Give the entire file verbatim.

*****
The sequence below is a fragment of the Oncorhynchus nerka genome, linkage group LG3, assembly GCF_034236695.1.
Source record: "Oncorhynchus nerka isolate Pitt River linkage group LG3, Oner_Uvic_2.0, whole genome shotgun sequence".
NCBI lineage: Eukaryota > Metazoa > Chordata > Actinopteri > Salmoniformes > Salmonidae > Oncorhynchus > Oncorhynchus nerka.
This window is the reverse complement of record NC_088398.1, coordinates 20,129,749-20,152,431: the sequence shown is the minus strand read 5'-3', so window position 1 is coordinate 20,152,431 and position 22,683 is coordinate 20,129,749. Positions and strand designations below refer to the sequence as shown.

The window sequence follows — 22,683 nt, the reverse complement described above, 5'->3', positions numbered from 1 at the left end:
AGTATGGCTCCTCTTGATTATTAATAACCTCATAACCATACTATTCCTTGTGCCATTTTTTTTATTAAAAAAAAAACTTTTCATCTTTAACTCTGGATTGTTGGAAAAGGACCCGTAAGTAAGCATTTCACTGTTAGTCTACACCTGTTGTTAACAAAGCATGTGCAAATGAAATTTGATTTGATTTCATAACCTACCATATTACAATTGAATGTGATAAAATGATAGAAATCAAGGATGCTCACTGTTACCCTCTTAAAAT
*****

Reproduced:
The sequence below is a fragment of the Oncorhynchus nerka genome, linkage group LG3, assembly GCF_034236695.1.
Source record: "Oncorhynchus nerka isolate Pitt River linkage group LG3, Oner_Uvic_2.0, whole genome shotgun sequence".
NCBI lineage: Eukaryota > Metazoa > Chordata > Actinopteri > Salmoniformes > Salmonidae > Oncorhynchus > Oncorhynchus nerka.
This window is the reverse complement of record NC_088398.1, coordinates 20,129,749-20,152,431: the sequence shown is the minus strand read 5'-3', so window position 1 is coordinate 20,152,431 and position 22,683 is coordinate 20,129,749. Positions and strand designations below refer to the sequence as shown.

The window sequence follows — 22,683 nt, the reverse complement described above, 5'->3', positions numbered from 1 at the left end:
AGTATGGCTCCTCTTGATTATTAATAACCTCATAACCATACTATTCCTTGTGCCATTTTTTTTATTAAAAAAAAAACTTTTCATCTTTAACTCTGGATTGTTGGAAAAGGACCCGTAAGTAAGCATTTCACTGTTAGTCTACACCTGTTGTTAACAAAGCATGTGCAAATGAAATTTGATTTGATTTCATAACCTACCATATTACAATTGAATGTGATAAAATGATAGAAATCAAGGATGCTCACTGTTACCCTCTTAAAAT